The U.S. Department of Education Office for Civil Rights (OCR) is investigating a faculty member's claim that UC Santa Cruz failed to address anti-Semitic hostility being promoted by professors, departments and residential colleges on campus.
On March 7, OCR notified the university that it planned on investigating allegations made by lecturer Tammi Rossman-Benjamin which date back to 2001.
In a letter to the instructor and campus officials Arthur Zeidman, director of the San Francisco office, made clear that opening the allegations for analysis "in no way implies that OCR has made a determination with regards to their merits."
Rossman-Benjamin alleged in her June 2009 complaint that "UCSC faculty, departments and residential colleges have misused their official university positions to promote a virulently anti-Israel political agenda that has created a hostile intellectual and emotional environment for Jewish students who identify with the Jewish state."
According to Rossman-Benjamin, the university has repeatedly ignored the concerns of Jewish students, which has contributed to the creation of a malicious, anti-Semitic environment on campus.
"After 90 Jewish students signed a petition to the administrators of one of the residential colleges, telling them that a virulently anti-Israel event being sponsored by the college discriminated against them as Jews and asking the college to remove its name from the event—they did not ask that the event be canceled—the administrators refused," said Rossman-Benjamin.
Katina Ancar, from the UC Office of General Counsel, said that UC Santa Cruz will "work with the OCR throughout the course of its investigation. At the same time, the campus continues its diligent enforcement of the laws, polices and practices that promote a diverse, inclusive atmosphere and the free exchange of ideas."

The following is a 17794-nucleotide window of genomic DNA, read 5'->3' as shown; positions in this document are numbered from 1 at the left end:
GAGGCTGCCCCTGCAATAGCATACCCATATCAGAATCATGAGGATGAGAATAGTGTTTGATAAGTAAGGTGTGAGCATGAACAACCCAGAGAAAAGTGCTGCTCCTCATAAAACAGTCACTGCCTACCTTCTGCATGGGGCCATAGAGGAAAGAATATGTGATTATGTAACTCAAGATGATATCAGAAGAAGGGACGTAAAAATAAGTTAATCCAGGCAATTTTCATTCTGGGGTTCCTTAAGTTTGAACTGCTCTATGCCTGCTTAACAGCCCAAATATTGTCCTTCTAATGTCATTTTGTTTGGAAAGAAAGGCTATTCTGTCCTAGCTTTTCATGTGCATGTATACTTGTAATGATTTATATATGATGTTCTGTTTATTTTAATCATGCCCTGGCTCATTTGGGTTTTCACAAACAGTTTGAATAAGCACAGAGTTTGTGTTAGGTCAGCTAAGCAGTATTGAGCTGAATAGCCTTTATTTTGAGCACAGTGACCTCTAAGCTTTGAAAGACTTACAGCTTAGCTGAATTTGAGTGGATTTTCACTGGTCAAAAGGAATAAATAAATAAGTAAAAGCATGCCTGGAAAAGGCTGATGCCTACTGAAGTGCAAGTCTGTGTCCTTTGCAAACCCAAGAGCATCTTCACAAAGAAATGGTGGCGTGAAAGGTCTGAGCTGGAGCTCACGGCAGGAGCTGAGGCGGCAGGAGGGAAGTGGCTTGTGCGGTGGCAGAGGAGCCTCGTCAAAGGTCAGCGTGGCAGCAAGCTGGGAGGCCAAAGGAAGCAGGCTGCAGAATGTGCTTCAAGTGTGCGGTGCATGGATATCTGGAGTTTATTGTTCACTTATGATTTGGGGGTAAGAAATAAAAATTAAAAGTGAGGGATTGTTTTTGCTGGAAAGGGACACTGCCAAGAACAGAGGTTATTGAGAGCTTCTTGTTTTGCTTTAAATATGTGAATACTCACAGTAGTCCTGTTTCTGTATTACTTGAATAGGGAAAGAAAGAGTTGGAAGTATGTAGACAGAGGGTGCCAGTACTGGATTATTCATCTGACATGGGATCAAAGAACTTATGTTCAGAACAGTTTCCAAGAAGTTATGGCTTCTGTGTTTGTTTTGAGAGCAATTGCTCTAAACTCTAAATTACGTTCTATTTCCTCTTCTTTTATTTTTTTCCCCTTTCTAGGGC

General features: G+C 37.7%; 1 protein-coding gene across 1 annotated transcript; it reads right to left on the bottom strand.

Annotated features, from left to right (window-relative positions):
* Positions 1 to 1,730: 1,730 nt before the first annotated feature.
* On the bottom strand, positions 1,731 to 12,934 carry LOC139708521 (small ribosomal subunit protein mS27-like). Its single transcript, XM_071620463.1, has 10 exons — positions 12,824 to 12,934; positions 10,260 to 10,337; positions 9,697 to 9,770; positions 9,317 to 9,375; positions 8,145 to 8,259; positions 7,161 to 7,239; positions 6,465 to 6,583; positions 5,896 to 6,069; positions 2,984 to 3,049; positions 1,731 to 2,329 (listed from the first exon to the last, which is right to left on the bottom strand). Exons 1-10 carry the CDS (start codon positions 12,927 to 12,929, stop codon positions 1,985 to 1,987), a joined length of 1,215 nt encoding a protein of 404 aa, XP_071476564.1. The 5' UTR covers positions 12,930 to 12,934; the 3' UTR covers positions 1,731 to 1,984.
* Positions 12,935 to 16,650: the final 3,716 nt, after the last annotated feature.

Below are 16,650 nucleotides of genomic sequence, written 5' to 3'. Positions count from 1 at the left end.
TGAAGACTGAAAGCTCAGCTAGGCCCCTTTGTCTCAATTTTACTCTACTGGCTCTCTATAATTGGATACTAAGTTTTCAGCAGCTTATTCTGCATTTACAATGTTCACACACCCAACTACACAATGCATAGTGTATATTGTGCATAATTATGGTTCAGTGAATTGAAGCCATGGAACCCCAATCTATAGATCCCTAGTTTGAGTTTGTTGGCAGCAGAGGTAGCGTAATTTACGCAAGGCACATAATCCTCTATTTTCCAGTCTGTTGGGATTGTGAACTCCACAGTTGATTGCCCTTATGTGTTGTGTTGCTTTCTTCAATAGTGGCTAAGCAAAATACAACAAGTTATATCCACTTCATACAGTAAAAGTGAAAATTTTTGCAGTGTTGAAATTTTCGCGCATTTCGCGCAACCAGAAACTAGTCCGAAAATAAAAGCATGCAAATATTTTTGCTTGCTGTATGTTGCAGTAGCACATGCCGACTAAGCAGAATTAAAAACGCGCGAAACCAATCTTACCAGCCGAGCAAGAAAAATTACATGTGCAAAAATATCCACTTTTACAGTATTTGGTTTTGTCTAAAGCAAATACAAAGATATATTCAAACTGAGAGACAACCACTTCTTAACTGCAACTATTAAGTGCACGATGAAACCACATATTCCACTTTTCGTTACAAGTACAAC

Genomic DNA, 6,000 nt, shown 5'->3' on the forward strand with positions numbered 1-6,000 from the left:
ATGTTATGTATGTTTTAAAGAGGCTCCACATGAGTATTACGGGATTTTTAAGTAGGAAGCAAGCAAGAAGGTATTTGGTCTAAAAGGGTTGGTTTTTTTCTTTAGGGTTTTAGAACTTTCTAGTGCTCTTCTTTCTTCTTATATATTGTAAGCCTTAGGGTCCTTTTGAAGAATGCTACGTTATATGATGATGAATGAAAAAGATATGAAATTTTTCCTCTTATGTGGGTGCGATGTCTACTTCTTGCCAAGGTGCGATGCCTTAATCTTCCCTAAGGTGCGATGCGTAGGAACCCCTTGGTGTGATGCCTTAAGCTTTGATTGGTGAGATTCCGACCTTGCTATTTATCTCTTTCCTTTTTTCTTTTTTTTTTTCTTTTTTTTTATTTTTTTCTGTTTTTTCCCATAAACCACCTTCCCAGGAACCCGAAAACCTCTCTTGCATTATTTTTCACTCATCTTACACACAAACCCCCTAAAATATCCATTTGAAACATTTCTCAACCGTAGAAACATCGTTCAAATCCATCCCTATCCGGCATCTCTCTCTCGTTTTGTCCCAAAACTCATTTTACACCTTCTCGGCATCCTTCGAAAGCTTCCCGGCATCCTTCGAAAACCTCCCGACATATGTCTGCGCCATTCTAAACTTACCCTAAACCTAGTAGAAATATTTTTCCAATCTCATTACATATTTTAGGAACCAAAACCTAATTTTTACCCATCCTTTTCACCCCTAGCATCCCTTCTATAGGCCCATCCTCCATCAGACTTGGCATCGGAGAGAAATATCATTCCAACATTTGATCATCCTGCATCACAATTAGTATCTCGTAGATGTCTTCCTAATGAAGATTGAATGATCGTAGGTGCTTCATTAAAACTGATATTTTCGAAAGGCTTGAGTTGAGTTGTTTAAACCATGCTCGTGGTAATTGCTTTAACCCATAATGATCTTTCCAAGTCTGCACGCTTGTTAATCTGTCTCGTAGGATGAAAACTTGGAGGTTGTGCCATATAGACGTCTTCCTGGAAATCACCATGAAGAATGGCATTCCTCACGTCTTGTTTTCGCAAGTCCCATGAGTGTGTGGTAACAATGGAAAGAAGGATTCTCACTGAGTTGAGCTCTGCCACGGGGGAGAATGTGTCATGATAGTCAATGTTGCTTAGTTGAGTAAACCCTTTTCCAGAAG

"UC Santa Cruz is confident that OCR's investigation will conclude that the allegations are unfounded," said Ancar.
Kenneth Marcus, who previously directed the OCR and now is involved with the Institute for Jewish and Community Research (IJCR), said in an interview that the "OCR's decision to open the Santa Cruz cases sends a very important signal to higher education: the federal government is now taking campus anti-Semitism very seriously even when it assumes the guise of anti-Israelism."
UC Santa Cruz is not the first UC to experience political discussions over the Middle East escalate into hostility.
Last month, a former UC Berkeley student and co-president of the student group Tikvah sued the university in federal court over her purported assault by the campus leader of Students for Justice in Palestine while she was holding a sign that read "Israel wants peace".
UC Irvine has also been a hotspot for high tensions among students regarding the Middle East.
Last year 11 students were arrested for disrupting a speech on campus given by Israeli ambassador Michael Oren.
There is also a long-running OCR case at UCI similar to the one at UC Santa Cruz, and although it was partially dismissed in 2007, it remains pending on appeal.
Marcus says that "the important question now is whether OCR can determine, in a reasonable and appropriate way, how true anti-Semitism can be distinguished from constitutionally protected political expression."